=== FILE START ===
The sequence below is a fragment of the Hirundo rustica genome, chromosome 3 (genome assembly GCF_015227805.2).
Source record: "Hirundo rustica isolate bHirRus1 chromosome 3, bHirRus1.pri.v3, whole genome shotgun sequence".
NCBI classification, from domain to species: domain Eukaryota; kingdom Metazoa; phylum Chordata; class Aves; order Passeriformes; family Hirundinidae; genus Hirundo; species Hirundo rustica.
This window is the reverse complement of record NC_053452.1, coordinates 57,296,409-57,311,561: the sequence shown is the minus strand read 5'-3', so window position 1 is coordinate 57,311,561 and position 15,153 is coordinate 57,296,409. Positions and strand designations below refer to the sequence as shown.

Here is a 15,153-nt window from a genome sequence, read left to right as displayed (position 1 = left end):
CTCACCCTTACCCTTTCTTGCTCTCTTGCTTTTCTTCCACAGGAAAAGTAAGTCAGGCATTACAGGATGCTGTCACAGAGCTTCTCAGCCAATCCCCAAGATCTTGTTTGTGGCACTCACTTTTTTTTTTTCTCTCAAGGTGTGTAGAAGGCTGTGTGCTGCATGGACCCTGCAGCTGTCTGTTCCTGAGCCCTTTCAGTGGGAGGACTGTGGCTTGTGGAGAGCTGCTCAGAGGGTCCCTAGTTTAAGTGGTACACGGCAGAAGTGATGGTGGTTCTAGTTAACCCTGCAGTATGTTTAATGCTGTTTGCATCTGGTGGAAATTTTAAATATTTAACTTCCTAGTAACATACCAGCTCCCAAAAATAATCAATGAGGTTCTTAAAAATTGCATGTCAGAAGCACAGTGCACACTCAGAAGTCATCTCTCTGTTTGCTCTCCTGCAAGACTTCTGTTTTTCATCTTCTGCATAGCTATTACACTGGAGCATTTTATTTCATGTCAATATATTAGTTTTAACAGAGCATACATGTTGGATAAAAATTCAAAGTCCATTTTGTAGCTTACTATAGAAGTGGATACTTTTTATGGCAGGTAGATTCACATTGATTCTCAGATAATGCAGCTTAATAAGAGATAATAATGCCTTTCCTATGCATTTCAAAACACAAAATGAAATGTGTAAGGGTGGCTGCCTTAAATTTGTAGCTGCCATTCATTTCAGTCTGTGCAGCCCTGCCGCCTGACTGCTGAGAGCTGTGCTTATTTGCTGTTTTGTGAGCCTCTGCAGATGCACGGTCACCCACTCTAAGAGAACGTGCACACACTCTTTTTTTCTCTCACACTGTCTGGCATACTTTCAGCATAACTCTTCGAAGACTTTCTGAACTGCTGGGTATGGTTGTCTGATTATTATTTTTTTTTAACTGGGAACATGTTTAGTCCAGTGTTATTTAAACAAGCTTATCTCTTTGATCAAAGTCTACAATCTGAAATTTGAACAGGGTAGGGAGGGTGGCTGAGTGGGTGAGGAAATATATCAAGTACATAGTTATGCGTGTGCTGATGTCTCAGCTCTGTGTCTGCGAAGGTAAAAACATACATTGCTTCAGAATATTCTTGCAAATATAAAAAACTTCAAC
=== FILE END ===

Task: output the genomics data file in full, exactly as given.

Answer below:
The sequence below is a fragment of the Hirundo rustica genome, chromosome 3 (genome assembly GCF_015227805.2).
Source record: "Hirundo rustica isolate bHirRus1 chromosome 3, bHirRus1.pri.v3, whole genome shotgun sequence".
NCBI classification, from domain to species: domain Eukaryota; kingdom Metazoa; phylum Chordata; class Aves; order Passeriformes; family Hirundinidae; genus Hirundo; species Hirundo rustica.
This window is the reverse complement of record NC_053452.1, coordinates 57,296,409-57,311,561: the sequence shown is the minus strand read 5'-3', so window position 1 is coordinate 57,311,561 and position 15,153 is coordinate 57,296,409. Positions and strand designations below refer to the sequence as shown.

Here is a 15,153-nt window from a genome sequence, read left to right as displayed (position 1 = left end):
CTCACCCTTACCCTTTCTTGCTCTCTTGCTTTTCTTCCACAGGAAAAGTAAGTCAGGCATTACAGGATGCTGTCACAGAGCTTCTCAGCCAATCCCCAAGATCTTGTTTGTGGCACTCACTTTTTTTTTTTCTCTCAAGGTGTGTAGAAGGCTGTGTGCTGCATGGACCCTGCAGCTGTCTGTTCCTGAGCCCTTTCAGTGGGAGGACTGTGGCTTGTGGAGAGCTGCTCAGAGGGTCCCTAGTTTAAGTGGTACACGGCAGAAGTGATGGTGGTTCTAGTTAACCCTGCAGTATGTTTAATGCTGTTTGCATCTGGTGGAAATTTTAAATATTTAACTTCCTAGTAACATACCAGCTCCCAAAAATAATCAATGAGGTTCTTAAAAATTGCATGTCAGAAGCACAGTGCACACTCAGAAGTCATCTCTCTGTTTGCTCTCCTGCAAGACTTCTGTTTTTCATCTTCTGCATAGCTATTACACTGGAGCATTTTATTTCATGTCAATATATTAGTTTTAACAGAGCATACATGTTGGATAAAAATTCAAAGTCCATTTTGTAGCTTACTATAGAAGTGGATACTTTTTATGGCAGGTAGATTCACATTGATTCTCAGATAATGCAGCTTAATAAGAGATAATAATGCCTTTCCTATGCATTTCAAAACACAAAATGAAATGTGTAAGGGTGGCTGCCTTAAATTTGTAGCTGCCATTCATTTCAGTCTGTGCAGCCCTGCCGCCTGACTGCTGAGAGCTGTGCTTATTTGCTGTTTTGTGAGCCTCTGCAGATGCACGGTCACCCACTCTAAGAGAACGTGCACACACTCTTTTTTTCTCTCACACTGTCTGGCATACTTTCAGCATAACTCTTCGAAGACTTTCTGAACTGCTGGGTATGGTTGTCTGATTATTATTTTTTTTTAACTGGGAACATGTTTAGTCCAGTGTTATTTAAACAAGCTTATCTCTTTGATCAAAGTCTACAATCTGAAATTTGAACAGGGTAGGGAGGGTGGCTGAGTGGGTGAGGAAATATATCAAGTACATAGTTATGCGTGTGCTGATGTCTCAGCTCTGTGTCTGCGAAGGTAAAAACATACATTGCTTCAGAATATTCTTGCAAATATAAAAAACTTCAAC